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Study exposes risk of 9/11 toxic dust

Asthma rates more than double for World Trade Center first responders

Monday February 6, 2012
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The American Journal of Industrial Medicine recently published a study showing responders to the 9/11 World Trade Center disaster suffer from asthma at more than twice the rate of the general U.S. population as a result of their exposure to the toxic dust from the towers' collapse. Preliminary study results were presented in the journal CHEST in 2009.

Past studies have documented high rates of asthma symptoms among WTC responders. However, a comparison of these increased rates of asthma among responders to the general population had not been done before.

Charlotte Wihlborg, RN, clinical program manager at Vivo Health Work Well in Lake Success, N.Y., part of the North Shore-LIJ Health System, was a clinical research manager for the 2002 study. While working on the research, Wihlborg worked on a second study in which she was responsible for managing the clinical operation of the Staten Island satellite program of the Mount Sinai WTC Health Program, opened in January 2009 to facilitate the monitoring and treatment of WTC responders living in the borough.

"I was actively involved in the screening and monitoring of patients as per the program guidelines, including the administering of baseline and periodic questionnaires, the performance of pulmonary function testing and obtaining necessary blood and urine sampling as per the program's designated protocol," Wihlborg said. "My team and I actively collected program data utilizing the approved questionnaires for the monitoring study. The Staten Island team of nurses and physicians also provided follow-up treatment in the Medical Monitoring Treatment Program for responders when post evaluations were found to have noted abnormalities."

The study population consisted of more than 20,000 responders who received medical screenings from July 2002 to December 2007 in the WTC Medical Monitoring and Treatment Program. Researchers compared the results with data on more than 200,000 adults from the National Health Interview Surveys of the general population for 2000 and 2002-2007. World Trade Center-related data were collected by researchers at the Data and Coordination Center at the Mount Sinai School of Medicine.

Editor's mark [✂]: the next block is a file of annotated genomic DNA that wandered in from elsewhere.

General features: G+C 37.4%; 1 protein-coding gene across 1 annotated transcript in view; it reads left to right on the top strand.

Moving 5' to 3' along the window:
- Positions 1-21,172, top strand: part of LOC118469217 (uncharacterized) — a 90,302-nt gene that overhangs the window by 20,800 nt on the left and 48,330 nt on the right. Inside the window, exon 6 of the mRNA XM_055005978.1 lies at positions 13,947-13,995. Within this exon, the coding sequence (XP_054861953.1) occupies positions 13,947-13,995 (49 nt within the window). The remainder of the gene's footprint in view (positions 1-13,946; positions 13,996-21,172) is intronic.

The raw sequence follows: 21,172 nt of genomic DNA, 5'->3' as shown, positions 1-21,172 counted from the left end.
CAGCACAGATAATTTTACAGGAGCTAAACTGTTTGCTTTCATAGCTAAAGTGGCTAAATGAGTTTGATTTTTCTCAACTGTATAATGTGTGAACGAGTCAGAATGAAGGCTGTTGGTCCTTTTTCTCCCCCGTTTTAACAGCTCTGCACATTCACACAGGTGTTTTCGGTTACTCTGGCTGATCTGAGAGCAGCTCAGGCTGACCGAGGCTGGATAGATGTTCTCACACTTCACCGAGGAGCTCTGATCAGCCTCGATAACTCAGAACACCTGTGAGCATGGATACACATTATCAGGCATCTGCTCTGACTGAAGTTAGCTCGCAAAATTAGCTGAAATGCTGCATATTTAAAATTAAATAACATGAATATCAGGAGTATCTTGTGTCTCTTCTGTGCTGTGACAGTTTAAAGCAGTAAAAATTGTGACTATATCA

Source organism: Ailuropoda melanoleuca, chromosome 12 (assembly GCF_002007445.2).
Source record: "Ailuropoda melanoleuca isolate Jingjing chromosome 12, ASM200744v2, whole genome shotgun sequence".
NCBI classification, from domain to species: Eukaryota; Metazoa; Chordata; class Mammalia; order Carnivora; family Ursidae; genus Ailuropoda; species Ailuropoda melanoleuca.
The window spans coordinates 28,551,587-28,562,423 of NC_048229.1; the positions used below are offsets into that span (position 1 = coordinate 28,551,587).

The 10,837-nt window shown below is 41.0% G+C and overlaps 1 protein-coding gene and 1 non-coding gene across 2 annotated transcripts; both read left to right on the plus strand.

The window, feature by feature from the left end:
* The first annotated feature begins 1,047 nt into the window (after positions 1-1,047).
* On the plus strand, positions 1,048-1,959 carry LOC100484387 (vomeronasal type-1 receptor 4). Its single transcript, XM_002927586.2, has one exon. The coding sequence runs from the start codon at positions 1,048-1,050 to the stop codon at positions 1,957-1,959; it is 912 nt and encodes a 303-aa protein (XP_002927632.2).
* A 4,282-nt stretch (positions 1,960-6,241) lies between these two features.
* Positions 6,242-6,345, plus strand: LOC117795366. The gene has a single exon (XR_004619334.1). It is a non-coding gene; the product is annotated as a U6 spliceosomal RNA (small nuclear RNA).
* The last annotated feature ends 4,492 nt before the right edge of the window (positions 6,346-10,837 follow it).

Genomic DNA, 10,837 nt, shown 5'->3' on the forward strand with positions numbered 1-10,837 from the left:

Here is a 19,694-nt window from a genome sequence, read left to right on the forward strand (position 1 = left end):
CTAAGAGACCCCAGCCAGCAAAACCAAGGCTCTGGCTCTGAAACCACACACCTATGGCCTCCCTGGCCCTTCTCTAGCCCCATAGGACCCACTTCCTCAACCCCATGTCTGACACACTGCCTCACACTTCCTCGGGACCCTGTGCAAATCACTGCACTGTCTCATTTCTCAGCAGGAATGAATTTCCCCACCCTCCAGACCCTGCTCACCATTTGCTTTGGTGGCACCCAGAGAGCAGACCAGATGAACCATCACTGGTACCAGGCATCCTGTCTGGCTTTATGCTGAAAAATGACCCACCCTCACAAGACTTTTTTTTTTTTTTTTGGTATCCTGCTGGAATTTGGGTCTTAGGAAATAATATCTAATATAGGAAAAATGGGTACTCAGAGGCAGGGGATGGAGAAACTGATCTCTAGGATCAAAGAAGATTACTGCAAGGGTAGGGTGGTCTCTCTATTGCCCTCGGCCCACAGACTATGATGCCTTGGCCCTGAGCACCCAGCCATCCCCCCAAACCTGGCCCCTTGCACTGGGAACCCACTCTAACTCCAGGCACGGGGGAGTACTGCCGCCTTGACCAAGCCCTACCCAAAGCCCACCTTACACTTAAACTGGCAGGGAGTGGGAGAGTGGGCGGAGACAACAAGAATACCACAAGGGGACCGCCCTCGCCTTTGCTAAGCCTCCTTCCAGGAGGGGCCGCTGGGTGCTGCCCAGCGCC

Eighty-six percent of WTC responders in this study population were men, and the average duration of work at the WTC sites was 80 days. Forty-two percent of study participants were uniformed and other law enforcement and protective service workers. Other occupations of responders included construction workers and installation, maintenance and repair workers, along with transportation and material-moving workers, who were essential to service restoration, debris removal and cleanup efforts.

When looking at asthma symptoms and attacks that have occurred in the past 12 months, researchers found 6.3% of WTC responders reported asthma symptoms or attacks, while only 3.7% of the U.S. general population reported asthma symptoms or attacks. The asthma rates remained stable among the general population during the entire period, but there were large increases in 12-month asthma rates among WTC responders from 2000-2005. When comparing asthma rates of WTC responders in 2000 (one year before 9/11) with 2005, the 12-month asthma rate increased by 40 times. Furthermore, when comparing 2002 (one year after 9/11) with 2005, the 12-month asthma rate doubled among WTC responders.

Wihlborg's husband, a New York City police officer, was a first responder during 9/11 and is a subject in the original and subsequent studies. She agrees continued monitoring is crucial. "My husband's annual monitoring and treatment visits to the Mount Sinai program give me peace of mind that there is someone looking out for him," she said. Wihlborg said North Shore-LIJ Health System is embarking on a WTC monitoring and treatment program to bring care to first responders who live in Queens.

For information about the study, visit http://onlinelibrary.wiley.com/doi/10.1002/ajim.21025/abstract.


Tracey Boyd contributed to this story. Send letters to editorNY@nurse.com or post a comment.